Yesterday, United could only manage a draw with Fulham who are bottom of the league. For much of the season their two star players, Van Persie and Rooney, have been injured but yesterday they were on the pitch for the whole game. United are rapidly running out of excuses for their poor form.

Sunday, February 09, 2014

“I trusted my husband”

The Infanta Cristina appeared in court yesterday to answer 400 questions directed to her by Judge Jose Castro. Her answer to many of the questions was, “I do not know” or “I am not aware”  and when the questions became more probing, she became vague. Her stock reply was that she trusted her husband and was totally ignorant of the possibility of any attempt to commit fraud and tax evasion.  Even when she was shown the invoices that related to items like the Harry Potter books, the Infanta claimed that she knew nothing of them.

In relation to the Nóos  Institute, the infanta she said that, although she was a director, she was totally unaware of the fictitious employees in their family business. And of the 1.2 million euros that the king gave to her to buy the mansion in Barcelona, she said this was a loan and not a gift. Financial circumstances meant that they had only repaid 150,000 euros back but then she explained the king was her father and he trusted her. According to the princess, everything was handled by either her husband or their tax advisers who were brothers of her husband’s partner, Diego Torres.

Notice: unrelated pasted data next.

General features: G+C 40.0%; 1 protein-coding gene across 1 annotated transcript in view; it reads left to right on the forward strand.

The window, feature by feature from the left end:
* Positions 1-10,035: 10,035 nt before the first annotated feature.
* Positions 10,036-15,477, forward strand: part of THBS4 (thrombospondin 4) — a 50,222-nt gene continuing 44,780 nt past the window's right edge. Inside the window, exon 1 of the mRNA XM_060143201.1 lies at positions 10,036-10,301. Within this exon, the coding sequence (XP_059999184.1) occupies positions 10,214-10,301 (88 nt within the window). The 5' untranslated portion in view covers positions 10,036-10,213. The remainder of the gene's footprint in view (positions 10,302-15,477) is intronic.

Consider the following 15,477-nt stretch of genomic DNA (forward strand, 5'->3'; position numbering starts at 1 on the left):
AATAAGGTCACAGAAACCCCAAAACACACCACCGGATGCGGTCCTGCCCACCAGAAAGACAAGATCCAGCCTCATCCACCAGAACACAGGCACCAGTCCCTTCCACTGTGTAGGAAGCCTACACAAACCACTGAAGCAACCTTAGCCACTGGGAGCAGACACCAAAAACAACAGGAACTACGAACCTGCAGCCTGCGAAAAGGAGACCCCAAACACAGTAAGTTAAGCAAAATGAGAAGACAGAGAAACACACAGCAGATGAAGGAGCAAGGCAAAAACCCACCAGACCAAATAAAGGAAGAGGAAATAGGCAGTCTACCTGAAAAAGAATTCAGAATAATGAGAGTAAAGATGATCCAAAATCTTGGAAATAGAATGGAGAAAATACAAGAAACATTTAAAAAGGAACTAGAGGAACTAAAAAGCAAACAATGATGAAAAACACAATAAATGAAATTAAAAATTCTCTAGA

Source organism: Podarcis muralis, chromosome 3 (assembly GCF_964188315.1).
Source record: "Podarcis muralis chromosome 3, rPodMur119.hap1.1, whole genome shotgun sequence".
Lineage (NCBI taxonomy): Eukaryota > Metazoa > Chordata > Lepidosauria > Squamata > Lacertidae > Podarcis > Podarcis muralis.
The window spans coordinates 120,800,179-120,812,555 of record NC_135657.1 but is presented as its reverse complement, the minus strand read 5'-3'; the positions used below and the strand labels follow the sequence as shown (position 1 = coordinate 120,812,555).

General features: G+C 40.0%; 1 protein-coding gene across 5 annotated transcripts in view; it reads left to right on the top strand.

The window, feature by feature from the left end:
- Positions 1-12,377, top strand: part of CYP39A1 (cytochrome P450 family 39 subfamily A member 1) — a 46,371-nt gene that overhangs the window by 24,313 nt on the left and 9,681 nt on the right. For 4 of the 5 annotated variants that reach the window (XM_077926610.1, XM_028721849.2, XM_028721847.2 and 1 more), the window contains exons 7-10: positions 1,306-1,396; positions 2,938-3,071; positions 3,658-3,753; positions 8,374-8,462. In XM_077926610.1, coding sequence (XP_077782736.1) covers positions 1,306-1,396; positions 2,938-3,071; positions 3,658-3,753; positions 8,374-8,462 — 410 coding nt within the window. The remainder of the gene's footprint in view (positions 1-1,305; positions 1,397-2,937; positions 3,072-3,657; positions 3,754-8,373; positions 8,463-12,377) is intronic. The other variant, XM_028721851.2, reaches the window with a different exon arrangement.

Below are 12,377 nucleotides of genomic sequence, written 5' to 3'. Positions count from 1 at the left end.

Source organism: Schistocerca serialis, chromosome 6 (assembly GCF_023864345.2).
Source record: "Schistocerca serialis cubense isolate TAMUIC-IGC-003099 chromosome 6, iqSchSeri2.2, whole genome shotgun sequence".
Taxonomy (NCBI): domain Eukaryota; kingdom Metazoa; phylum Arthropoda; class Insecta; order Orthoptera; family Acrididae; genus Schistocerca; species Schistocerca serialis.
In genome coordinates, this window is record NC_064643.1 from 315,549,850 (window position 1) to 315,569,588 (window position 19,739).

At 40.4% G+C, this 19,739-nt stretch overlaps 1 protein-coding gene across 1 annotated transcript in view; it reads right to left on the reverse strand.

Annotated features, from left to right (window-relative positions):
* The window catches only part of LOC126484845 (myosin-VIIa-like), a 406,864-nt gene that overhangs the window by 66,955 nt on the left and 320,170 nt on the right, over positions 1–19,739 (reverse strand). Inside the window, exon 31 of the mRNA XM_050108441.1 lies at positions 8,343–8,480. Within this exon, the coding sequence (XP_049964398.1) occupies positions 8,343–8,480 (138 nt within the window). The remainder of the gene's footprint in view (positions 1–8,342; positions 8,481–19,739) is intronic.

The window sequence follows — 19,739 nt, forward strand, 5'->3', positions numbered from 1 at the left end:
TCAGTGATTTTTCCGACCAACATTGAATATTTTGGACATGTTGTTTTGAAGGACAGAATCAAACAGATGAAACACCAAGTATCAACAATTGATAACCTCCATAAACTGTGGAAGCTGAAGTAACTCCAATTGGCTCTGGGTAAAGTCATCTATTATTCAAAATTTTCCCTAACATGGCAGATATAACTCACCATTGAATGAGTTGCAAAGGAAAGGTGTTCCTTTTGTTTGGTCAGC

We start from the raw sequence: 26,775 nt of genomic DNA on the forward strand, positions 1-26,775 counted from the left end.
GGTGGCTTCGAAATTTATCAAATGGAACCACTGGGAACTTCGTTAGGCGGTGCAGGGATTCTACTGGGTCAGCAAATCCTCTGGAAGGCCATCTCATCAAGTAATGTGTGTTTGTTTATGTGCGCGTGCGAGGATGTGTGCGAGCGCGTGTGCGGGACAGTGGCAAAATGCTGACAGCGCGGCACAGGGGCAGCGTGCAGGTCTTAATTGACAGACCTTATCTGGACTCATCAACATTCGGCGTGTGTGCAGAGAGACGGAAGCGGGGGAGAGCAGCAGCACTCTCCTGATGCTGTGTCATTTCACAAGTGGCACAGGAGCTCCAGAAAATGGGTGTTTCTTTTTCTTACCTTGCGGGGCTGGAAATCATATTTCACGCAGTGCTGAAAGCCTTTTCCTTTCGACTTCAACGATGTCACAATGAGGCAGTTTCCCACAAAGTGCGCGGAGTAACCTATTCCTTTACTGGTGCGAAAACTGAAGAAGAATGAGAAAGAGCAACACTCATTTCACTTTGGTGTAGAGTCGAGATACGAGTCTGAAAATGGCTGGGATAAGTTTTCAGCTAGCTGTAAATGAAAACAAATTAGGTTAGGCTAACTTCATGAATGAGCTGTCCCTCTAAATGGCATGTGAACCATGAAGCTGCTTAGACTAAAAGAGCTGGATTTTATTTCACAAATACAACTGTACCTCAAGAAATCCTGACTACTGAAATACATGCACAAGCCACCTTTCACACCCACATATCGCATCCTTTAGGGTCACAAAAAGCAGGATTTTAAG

Her evasiveness at times made the judge angry who felt that there was an awful lot of money spent that the Infanta claimed to know nothing about. Still, even the Anti-Corruption Prosecutor feels that she should not be imputed because Aizoon was a front company without any real activity. In order to prosecute, it would have to be shown that she knew that the money came from illicit sources, something which the Infanta emphatically denied during her testimony.

At the end of the day, the Infanta Cristina flew to Madrid to be with her father, the king and no doubt gave a lengthy explanation of what had taken place. I imagine she had a hard time  convincing him that she knew nothing about her husband’s shady financial affairs. As our Spanish teacher pointed out, most wives know more about what their husbands are doing than they do themselves.

Saturday, February 08, 2014

Give them a chance

This Sunday, February 9th, at 18:30 pm there will be a Festival of New Music provided by songwriters and artists of the Vega Baja. This will all take place in the Municipal Auditorium Francisco Grau. Entry 5 €.